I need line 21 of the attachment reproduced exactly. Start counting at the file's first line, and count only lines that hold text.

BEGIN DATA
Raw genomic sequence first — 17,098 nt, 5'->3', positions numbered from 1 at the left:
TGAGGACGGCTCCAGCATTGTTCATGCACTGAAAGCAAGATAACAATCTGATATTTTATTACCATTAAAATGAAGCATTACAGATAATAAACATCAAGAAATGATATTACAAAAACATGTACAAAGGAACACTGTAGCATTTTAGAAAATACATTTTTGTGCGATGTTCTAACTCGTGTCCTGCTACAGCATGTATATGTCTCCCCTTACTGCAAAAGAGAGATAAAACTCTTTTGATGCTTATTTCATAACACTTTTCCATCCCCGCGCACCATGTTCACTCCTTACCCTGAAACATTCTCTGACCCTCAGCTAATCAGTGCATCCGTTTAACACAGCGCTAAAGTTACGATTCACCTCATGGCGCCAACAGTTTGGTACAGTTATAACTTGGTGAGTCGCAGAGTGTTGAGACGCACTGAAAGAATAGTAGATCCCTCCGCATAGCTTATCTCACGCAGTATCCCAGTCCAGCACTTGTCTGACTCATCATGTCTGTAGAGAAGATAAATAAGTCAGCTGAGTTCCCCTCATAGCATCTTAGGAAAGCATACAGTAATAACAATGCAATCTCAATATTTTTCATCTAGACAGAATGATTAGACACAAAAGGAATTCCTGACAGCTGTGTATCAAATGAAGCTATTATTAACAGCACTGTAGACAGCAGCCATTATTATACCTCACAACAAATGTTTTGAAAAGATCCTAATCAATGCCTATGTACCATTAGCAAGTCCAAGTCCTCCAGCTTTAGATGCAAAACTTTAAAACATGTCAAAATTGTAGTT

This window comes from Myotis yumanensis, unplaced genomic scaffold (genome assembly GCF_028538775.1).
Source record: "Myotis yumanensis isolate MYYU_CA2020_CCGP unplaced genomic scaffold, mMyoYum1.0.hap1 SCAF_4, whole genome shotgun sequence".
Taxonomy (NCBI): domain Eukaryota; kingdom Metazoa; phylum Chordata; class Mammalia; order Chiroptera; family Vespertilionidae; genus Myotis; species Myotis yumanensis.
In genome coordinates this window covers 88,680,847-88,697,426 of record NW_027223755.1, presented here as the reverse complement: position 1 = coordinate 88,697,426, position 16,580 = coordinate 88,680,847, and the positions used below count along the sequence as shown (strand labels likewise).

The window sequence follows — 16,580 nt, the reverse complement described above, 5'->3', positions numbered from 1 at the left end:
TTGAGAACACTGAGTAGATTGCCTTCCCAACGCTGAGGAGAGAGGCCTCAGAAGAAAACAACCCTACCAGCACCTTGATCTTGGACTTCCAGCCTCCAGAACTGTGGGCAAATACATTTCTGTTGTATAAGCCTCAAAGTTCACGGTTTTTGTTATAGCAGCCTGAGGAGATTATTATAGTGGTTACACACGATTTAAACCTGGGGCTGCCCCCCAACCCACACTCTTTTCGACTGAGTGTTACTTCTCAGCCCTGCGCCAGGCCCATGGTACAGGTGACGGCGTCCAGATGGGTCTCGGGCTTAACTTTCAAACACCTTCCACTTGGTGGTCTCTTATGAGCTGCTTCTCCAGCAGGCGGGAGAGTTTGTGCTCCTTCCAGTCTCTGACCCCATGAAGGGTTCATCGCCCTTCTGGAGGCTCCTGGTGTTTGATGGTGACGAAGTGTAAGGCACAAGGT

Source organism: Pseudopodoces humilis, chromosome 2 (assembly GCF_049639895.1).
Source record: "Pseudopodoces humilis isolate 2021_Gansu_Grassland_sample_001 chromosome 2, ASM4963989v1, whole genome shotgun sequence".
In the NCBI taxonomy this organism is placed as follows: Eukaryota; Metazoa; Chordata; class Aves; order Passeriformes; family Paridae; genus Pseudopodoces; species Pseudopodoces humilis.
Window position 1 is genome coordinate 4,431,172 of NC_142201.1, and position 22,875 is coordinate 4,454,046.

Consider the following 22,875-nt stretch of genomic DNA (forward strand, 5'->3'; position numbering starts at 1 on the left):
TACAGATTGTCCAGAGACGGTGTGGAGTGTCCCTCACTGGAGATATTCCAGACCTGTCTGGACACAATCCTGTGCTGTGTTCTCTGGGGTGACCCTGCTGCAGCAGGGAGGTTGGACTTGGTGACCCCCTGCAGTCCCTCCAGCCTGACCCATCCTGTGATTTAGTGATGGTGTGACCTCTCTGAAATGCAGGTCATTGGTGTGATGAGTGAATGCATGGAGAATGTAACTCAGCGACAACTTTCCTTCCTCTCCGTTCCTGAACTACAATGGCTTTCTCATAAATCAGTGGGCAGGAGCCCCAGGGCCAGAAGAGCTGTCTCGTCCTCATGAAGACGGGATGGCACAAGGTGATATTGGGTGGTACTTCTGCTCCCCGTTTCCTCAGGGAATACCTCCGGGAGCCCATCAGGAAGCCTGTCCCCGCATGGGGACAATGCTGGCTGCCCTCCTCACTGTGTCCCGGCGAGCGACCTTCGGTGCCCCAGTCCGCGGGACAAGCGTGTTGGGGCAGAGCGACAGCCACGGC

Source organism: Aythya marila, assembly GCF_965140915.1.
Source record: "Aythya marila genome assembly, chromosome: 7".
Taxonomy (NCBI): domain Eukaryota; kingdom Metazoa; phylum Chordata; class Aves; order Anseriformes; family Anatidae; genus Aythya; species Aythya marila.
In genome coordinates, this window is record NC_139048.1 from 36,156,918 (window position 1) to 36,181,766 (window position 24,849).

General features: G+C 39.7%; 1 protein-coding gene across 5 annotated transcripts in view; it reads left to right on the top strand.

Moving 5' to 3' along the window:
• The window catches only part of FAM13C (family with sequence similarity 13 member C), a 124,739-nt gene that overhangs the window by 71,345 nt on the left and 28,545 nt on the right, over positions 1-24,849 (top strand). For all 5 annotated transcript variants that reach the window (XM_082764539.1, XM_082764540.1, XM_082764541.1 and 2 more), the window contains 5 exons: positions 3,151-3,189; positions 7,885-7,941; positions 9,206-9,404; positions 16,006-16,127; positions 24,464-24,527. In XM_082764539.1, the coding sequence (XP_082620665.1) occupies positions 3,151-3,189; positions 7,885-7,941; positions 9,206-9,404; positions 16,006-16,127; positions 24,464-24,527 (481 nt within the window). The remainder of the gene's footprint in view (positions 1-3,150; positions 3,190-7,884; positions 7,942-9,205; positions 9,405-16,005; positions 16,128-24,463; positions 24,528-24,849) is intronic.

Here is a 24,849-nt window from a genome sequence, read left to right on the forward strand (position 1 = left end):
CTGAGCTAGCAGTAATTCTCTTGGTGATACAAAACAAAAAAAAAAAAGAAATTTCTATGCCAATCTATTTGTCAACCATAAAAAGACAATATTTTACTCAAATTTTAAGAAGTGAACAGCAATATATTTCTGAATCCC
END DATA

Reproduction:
• The window catches only part of FAM13C (family with sequence similarity 13 member C), a 124,739-nt gene that overhangs the window by 71,345 nt on the left and 28,545 nt on the right, over positions 1-24,849 (top strand). For all 5 annotated transcript variants that reach the window (XM_082764539.1, XM_082764540.1, XM_082764541.1 and 2 more), the window contains 5 exons: positions 3,151-3,189; positions 7,885-7,941; positions 9,206-9,404; positions 16,006-16,127; positions 24,464-24,527. In XM_082764539.1, the coding sequence (XP_082620665.1) occupies positions 3,151-3,189; positions 7,885-7,941; positions 9,206-9,404; positions 16,006-16,127; positions 24,464-24,527 (481 nt within the window). The remainder of the gene's footprint in view (positions 1-3,150; positions 3,190-7,884; positions 7,942-9,205; positions 9,405-16,005; positions 16,128-24,463; positions 24,528-24,849) is intronic.